Hope Street Group

Educator Voice Opportunities: Teacher Fellowships, Teacher Fellow Alumni Network roles including the national Teacher Advisory Council

States with Educator Voice Opportunities: Arizona, Hawaii, Kentucky, North Carolina, Tennessee, Utah

Through close partnerships with state education agencies and other critical stakeholders, Hope Street Group (HSG) trains and engages practitioners to present teacher-generated ideas and solutions to decision-makers at multiple levels. Each year, Hope Street Group’s Teacher Fellows programs produce education policy and practice recommendations shaped by quantitative and qualitative data gathered by our Teacher Fellows (TFs) from their teachers peers across respective states. Professional learning for TFs includes in-person and virtual modules designed to empower them to lead their peers, build relationships with policymakers, tell their own stories and conduct data-driven conversations.

State Teacher Fellows (STF) programs operate in Arizona, Hawaii, Kentucky, North Carolina, Tennessee and Utah, boasting more than 150 teacher leaders who engage thousands of their peers each year to influence timely education policies and provide practitioner expertise in local and state decision-making. Teacher Fellow data collection topics have included teacher evaluation, the Common Core State Standards, career readiness, professional development, school climate and educator preparation. Fellows programs will launch in Virginia and the District of Columbia in 2018.

The National Teacher Fellows (NTF) program is currently paused, as Hope Street Group deepens its state, local and alumni educator engagement. But the NTF program previously engaged teachers from across the country to support personal policy projects. In 2015, NTFs elicited peer feedback on the topic of teacher preparation for the U.S. Department of Education (USED) and the American Association for Colleges of Teacher Education (AACTE), shared through their 2016 report On Deck: Preparing the Next Generation of Teachers. In 2017, the cohort focused on localized implementation of these national recommendations, publishing results and tips in the impact report Teaming Up: Educators Enhance Teacher Prep.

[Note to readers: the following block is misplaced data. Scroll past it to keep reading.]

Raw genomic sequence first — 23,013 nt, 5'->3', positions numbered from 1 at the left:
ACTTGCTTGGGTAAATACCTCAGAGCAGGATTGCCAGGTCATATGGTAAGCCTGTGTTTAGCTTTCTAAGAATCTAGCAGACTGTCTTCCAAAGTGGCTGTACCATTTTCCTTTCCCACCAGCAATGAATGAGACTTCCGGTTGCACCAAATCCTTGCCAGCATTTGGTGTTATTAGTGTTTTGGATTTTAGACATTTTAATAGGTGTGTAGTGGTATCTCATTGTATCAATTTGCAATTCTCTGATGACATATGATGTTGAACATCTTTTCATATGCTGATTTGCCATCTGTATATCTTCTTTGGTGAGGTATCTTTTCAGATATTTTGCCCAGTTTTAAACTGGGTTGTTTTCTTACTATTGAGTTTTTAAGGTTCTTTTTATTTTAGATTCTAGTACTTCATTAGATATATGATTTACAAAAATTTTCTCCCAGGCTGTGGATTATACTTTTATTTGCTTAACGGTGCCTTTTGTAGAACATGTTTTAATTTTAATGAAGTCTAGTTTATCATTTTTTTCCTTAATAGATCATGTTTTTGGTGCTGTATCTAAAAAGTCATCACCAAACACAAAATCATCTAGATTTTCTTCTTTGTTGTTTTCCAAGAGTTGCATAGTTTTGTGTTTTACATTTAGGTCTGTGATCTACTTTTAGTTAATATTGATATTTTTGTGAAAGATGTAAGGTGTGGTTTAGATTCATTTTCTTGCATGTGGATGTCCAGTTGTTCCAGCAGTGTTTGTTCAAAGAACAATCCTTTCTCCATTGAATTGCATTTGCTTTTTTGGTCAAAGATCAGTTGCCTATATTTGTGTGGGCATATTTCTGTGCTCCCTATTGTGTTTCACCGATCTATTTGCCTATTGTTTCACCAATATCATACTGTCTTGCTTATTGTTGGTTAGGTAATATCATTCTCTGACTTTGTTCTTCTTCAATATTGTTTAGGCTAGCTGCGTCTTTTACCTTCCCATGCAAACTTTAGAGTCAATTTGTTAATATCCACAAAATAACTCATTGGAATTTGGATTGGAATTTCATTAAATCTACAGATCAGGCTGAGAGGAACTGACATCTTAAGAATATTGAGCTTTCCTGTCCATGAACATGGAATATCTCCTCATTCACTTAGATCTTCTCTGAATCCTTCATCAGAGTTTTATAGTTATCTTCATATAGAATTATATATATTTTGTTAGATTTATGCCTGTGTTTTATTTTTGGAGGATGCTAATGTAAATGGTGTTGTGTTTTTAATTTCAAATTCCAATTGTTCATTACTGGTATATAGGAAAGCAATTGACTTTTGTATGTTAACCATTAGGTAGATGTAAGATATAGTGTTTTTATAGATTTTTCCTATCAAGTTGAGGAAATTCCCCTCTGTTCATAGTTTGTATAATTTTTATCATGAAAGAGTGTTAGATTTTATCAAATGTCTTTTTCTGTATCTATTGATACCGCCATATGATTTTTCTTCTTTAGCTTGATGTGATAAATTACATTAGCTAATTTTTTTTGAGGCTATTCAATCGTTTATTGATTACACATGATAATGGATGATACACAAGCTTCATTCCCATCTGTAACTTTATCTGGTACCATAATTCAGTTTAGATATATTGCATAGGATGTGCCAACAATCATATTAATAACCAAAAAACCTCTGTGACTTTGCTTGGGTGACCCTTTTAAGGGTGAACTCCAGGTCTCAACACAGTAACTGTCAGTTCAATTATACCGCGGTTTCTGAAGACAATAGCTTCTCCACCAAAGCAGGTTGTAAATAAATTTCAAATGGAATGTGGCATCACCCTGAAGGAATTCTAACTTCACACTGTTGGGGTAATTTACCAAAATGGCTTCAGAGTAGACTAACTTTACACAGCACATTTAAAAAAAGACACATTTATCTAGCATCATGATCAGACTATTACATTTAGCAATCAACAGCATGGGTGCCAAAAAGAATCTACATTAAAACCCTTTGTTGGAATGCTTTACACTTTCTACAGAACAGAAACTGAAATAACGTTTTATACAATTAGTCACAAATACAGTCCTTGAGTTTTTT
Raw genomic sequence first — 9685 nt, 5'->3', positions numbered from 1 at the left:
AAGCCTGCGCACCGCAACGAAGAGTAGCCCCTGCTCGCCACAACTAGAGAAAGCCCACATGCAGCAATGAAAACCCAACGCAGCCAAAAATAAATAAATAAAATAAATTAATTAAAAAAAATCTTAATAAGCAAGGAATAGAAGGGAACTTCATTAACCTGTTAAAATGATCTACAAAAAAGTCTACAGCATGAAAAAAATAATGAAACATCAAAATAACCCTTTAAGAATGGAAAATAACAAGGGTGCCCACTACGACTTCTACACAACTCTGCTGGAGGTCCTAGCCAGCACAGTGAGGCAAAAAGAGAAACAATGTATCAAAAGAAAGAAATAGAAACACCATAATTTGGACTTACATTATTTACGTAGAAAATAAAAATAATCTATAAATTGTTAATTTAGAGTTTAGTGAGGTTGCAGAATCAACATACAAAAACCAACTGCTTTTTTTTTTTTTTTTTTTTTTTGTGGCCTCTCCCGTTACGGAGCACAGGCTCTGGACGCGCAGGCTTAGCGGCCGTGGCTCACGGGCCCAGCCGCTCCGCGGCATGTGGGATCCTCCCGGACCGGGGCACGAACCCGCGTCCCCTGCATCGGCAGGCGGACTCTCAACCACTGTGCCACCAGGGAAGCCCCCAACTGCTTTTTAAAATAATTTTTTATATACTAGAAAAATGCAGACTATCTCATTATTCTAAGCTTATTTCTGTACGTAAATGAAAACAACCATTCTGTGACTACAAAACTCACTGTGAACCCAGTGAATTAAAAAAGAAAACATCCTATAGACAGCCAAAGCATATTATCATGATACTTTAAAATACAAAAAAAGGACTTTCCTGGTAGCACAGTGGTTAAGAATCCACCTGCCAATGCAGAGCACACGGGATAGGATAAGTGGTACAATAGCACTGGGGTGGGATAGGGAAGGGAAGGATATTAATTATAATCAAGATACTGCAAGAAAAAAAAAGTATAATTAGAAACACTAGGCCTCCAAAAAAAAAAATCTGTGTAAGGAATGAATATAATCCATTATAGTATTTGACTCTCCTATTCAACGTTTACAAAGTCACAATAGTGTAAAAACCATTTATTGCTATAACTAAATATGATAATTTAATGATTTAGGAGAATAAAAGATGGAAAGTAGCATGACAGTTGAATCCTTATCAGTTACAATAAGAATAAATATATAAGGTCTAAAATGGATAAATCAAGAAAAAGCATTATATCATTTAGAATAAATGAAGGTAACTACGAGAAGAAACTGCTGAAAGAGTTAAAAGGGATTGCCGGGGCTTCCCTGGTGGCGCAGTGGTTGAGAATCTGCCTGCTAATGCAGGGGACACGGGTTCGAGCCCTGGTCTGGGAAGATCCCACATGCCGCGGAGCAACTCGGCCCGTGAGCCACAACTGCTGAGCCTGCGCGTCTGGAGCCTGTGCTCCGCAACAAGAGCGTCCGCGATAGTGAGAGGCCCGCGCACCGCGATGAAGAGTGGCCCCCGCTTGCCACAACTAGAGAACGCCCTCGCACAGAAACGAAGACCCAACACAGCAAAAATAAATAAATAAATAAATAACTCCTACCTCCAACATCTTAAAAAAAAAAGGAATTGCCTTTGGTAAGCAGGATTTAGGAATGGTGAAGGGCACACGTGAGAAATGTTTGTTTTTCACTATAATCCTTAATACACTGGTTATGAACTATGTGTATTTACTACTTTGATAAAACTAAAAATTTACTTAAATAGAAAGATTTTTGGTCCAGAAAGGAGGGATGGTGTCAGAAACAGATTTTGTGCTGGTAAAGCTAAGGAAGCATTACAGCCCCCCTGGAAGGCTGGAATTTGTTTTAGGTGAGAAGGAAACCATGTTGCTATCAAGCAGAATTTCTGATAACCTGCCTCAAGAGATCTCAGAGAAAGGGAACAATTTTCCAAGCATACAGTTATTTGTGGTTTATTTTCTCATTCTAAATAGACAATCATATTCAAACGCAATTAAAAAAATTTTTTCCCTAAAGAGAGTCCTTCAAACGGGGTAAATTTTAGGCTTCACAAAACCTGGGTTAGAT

For educators who wish to remain engaged in this work after the terms of their Fellowship, HSG’s Teacher Fellow Alumni Network (TFAN) offers multiple opportunities for enhancing the mission of the organization. The first Teacher Advisory Council (TAC) features outstanding alumni from the National, Hawaii, Kentucky, North Carolina and Tennessee Teacher Fellows programs. The TAC will lead HSG’s program assessment and alumni outreach efforts through the next two school years, and new TFAN leaders will be recruited annually.

What have been your organization’s biggest accomplishments while exploring educator voice work?

Our active and alumni Teacher Fellows, and their Professional Learning Networks (PLNs), include more than 50,000 teachers across the country, a reach we consider a significant accomplishment in and of itself! But more specifically, we’ve seen movement in the states in which we operate — Teacher Fellows programs providing states and districts with the tools, data and infrastructure to foster deep and wide teacher networks, formulate innovative ideas and directly solve education challenges. A few highlights of impact:

  • Increasing resources to implement the core components of the statewide teacher evaluation system in Kentucky.
  • Informing the implementation and sustainability of the Next Generation Science Standards in Hawaii.
  • Teachers serving as advisors to state legislators and district superintendents in Hawaii, Kentucky, and Tennessee.
  • Collaborating to inform the development of a framework for formalizing teacher leadership roles in Tennessee (see https://tnteacherleader.org/).
  • Influencing SEA decisions to improve communication to educators, to clarify guidelines for testing, and to create a Proof of Concept assessment pilot in North Carolina.

What advice do you have for other advocacy organizations thinking about engaging educators?

Practitioners must be among the first to weigh in on policies that affect their classrooms and communities, not an afterthought or sought for “final review” of decisions already made. Advocacy organizations like those in the PIE Network are poised to empower high-quality teachers across the country in applying their expertise (and their enthusiasm) by identifying them as leaders, helping them to sharpen the tools in their kits (i.e. strategic communication, policy knowledge and data literacy), and facilitating valuable, supported collaboration among them for the betterment of their peers and their students. When teachers’ efforts to elevate their profession are not just recognized but amplified and expanded, this spirit is contagious. Organizing and bolstering these efforts, while also encouraging the organic connectivity among educators, proves very fruitful for organizations aiming for teacher-led solutions.



Recent Priorities

The topics below represent this member’s recent priorities, as they’ve reported through the annual PIE Network legislative and policy survey. If no priorities are listed, this member is new to the Network and/or has not yet participated in this survey. For much greater detail about all PIE Network members’ recent campaigns, members can access the PIE Network Policy Map here. If you have questions on the PIE Network legislative and policy survey or the Policy Map, contact Lukas.

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